from The American Heritage® Dictionary of the English Language, 4th Edition
- n. The use of the fingers and hands to communicate and convey ideas, as in the manual alphabet used by hearing-impaired and speech-impaired people.
from Wiktionary, Creative Commons Attribution/Share-Alike License
- n. The use of the fingers and hands to communicate ideas, especially by the deaf.
from the GNU version of the Collaborative International Dictionary of English
- n. The art of communicating ideas by certain movements and positions of the fingers; -- a method of conversing practiced by the deaf and dumb.
from The Century Dictionary and Cyclopedia
- n. The art of communicating ideas or conversing by the fingers; the language of the deaf and dumb. See deafmute.
Sorry, no etymologies found.
The most interesting thing I learned from this very exceptional woman (who is deaf since birth and has two hearing children), and spoke like you and I, was a special request she made, that cell phone manufacturers integrate “dactylology” or signwriting, the digital version of sign language which is widely available for computer keyboards.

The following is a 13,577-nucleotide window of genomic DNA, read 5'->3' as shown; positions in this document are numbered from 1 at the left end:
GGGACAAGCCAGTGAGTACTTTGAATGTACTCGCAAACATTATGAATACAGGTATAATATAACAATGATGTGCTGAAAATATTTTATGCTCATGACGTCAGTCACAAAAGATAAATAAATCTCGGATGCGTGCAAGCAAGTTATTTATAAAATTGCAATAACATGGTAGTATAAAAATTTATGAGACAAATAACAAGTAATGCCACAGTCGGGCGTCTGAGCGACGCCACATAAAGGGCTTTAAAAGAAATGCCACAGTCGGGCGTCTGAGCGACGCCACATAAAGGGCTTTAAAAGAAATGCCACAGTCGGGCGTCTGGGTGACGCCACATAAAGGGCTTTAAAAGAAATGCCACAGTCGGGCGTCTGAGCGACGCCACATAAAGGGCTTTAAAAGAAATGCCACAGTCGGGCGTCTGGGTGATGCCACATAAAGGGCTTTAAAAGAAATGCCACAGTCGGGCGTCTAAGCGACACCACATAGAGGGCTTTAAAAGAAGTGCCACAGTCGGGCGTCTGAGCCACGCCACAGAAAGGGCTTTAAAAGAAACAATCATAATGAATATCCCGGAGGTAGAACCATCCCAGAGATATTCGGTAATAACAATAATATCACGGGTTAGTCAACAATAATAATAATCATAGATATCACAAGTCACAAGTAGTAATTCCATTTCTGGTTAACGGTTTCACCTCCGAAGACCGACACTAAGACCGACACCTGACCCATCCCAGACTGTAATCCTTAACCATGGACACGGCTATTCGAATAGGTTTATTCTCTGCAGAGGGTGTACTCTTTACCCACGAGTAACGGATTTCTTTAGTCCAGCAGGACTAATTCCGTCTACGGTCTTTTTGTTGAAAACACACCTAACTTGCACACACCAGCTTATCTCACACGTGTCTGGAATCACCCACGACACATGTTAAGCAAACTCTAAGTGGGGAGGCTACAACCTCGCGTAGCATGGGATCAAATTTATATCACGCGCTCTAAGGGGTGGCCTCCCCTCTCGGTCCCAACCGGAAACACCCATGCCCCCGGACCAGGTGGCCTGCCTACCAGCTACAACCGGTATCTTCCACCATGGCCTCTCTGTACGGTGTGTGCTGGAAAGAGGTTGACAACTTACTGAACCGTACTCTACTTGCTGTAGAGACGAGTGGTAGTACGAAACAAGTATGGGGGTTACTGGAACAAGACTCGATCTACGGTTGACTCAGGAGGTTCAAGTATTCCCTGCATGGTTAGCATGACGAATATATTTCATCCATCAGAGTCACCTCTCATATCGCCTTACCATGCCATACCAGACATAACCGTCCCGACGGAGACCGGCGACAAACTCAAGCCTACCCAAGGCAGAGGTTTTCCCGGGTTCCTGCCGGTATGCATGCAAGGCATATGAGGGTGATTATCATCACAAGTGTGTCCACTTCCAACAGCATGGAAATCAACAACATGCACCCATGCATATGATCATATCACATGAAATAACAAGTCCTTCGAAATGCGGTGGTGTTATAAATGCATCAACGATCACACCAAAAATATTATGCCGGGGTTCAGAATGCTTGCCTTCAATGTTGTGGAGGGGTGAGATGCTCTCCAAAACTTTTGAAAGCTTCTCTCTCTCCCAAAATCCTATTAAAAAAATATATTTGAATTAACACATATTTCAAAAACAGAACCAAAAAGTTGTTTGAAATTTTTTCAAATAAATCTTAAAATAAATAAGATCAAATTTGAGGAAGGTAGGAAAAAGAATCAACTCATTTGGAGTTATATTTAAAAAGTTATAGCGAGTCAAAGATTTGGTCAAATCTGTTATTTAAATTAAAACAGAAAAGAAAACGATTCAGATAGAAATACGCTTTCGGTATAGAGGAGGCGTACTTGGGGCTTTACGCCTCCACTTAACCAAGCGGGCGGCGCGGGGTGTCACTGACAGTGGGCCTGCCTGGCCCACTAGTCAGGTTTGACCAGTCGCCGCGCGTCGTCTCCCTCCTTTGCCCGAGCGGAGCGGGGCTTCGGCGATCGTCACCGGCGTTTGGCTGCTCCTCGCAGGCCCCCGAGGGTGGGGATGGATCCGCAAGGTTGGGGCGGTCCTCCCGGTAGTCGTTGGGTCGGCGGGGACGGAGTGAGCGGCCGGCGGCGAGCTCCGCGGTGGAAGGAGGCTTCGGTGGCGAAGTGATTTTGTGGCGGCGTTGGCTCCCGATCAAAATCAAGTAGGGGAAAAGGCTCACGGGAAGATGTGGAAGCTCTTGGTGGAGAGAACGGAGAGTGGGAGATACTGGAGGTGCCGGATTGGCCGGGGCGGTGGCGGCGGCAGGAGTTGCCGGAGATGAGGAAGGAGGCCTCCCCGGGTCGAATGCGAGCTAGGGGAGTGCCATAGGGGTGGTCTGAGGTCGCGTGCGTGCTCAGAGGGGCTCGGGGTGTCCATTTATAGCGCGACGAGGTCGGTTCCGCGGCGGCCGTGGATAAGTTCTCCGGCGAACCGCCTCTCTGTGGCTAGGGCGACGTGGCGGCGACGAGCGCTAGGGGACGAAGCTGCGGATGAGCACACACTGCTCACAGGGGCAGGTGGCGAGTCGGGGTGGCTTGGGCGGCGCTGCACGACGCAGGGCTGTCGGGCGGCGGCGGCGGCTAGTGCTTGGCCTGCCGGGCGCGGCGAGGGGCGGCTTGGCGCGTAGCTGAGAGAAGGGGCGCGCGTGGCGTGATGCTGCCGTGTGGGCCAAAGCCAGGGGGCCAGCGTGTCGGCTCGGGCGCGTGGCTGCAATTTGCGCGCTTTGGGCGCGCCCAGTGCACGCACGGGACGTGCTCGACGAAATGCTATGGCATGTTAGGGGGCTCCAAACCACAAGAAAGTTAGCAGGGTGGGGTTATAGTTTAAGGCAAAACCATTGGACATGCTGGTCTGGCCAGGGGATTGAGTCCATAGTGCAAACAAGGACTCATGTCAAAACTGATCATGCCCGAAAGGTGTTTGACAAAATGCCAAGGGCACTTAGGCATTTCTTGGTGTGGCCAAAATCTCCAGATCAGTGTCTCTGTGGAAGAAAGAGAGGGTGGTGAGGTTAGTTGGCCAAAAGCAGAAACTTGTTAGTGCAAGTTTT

It happened that the doctor, who knew everything, was well acquainted with dactylology and the latest sign language, used in the instruction of deaf mutes, and as it seemed likely that our stay in our present abode might be
It would seem even less practicable than a sole reliance upon dactylology would be, for there can be no doubt as to what
There are the same obstacles in the use of the written or printed word as have been mentioned in connection with dactylology, namely, lack of rapidity in conveying impressions through the medium of the English sentence.
What advantage is there, not found in the prevailing methods of communication with the deaf, i.e., by gestures, dactylology, speech and speech-reading, and writing?
To the general public, dactylology or finger spelling is the sign-language, or the basis of that language, but to the profession there is no relation between the two methods of communication.
So long as this is true, dactylology can hardly claim to be more than one of the _elements_ of a system of instruction for the deaf.
Signs, dactylology, speech reading, and the written and printed word are all dependent upon the eye for their value as educational instruments.
They pressed hands at parting, firmly and briefly, not for the ordinary dactylology of lovers, but in sign of the treaty of amity.
a less complex mechanism in the one case and a more systematic grouping of the alphabet in the other, would lead us to expect a more rapid means of communication than is ordinarily acquired by dactylology, speech (by the deaf), or writing.
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